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The COVID-19 pandemic has changed life for everyone in Kansas City in ways we don’t even understand yet. KCUR is documenting those changes, one by one, through our individual stories. Share yours.

Young Kansas City Dancers Adapt To Studying Via Zoom As Arts Groups Pivot To Virtual Classes

Laura Ziegler
KCUR 89.3
Savanna Williams, 12, focuses on an IPad on a small plastic table as she follows her instructor teaching a jazz routine. She's in her second week of the five-week Ailey Camp.

Savanna Williams was psyched to go back to Ailey Camp for a second summer. She also studied with Ailey during the school year and shares her passion for dance with many friends she's met there.

When she heard camp would be forced online because of COVID-19, she was not happy.

“When we started going into quarantine I was like, 'How am I going to do dance?'" she says. "My first priority was dance."

As arts organizations in Kansas City lurch toward a reopening, we’re beginning to get a sense of the specific challenges the virus has created.

Some galleries and museums are already welcoming visitors, where crowds can be controlled and other protective measures enforced.

This is harder for performing arts. For dance, in particular, there is a range of options.

The City in Motion School of Dance will invite students back for classes starting Monday. The company has reduced class sizes to eight and shortened the length to keep students and staff safe.

The Kansas City Ballet, like the Friends of Alvin Ailey, is only offering virtual classes this summer.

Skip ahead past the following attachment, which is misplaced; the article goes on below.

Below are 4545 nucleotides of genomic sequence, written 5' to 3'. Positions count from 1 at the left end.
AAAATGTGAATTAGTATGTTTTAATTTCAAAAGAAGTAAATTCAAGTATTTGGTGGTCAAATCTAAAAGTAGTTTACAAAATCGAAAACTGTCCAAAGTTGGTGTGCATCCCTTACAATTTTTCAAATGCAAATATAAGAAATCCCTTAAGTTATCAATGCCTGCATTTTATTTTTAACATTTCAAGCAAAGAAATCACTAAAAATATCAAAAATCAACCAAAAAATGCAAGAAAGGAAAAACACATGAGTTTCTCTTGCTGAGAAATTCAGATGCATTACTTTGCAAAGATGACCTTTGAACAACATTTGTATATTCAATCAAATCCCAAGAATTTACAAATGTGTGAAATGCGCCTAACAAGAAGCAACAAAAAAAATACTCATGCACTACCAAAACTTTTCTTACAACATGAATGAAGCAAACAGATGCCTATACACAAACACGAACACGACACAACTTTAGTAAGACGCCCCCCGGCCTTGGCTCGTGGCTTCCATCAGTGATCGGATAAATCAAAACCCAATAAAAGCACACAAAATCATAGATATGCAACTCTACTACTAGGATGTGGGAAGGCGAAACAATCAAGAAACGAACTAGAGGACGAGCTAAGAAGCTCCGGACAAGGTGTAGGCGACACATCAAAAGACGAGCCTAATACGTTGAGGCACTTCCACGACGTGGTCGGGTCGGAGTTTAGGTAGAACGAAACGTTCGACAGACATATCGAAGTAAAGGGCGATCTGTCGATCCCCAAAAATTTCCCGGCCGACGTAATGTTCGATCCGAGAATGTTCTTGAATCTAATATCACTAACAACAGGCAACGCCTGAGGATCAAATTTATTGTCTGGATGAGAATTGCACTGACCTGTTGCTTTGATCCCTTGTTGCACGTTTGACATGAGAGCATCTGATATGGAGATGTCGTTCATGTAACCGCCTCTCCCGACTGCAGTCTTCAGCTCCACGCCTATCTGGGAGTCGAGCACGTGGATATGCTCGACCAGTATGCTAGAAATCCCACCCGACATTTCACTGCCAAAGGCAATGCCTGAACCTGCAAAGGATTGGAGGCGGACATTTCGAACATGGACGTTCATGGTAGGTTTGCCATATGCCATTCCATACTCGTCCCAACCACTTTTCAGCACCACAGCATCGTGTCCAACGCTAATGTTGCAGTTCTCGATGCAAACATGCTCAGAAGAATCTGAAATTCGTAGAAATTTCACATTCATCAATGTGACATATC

060920_LZ_SavannaWilliams AileyCampZOOMCovid.JPG
Laura Ziegler
KCUR 89.3
Before her jazz class, Savanna does a rigorous set of warm-ups, guided via Zoom by her instructor, Kennedy Banks. The exercises go faster than usual because classes are shorter.

Space to move

"A one, two, three, legs up," jazz instructor Kennedy Banks snaps through the IPad, as the students warm up before they dance. The exercise portion of the class would make the toughest athletes grimace, even though it has been abbreviated to accommodate a shortened schedule.

Savanna is lucky to have an empty room with a hardwood floor. She doesn't have siblings that get in the way of her class. Her mom is there to coach her along.

In dark socks, Williams swoops her arms down toward the floor, bending to the right and to the left like a willowy piece of wheat in the wind.

"Right, left, left, right, left, right, right left, draaaage step, draaaag step," the class continues at a frighteningly fast pace. "Kick-ball-change and down."

Laura Ziegler
KCUR 89.3
Jazz instuctor Kennedy Banks is watching to see if each student is picking up the fast-paced dance routine. She asks each student to give a thumbs up, thumbs down or "maybe" signal to let her know if they need to go over the routine again.

Savannah groans in frustration as Kennedy's full face is on the small screen, perusing each student's performance as she scans the group in "gallery view" on her computer.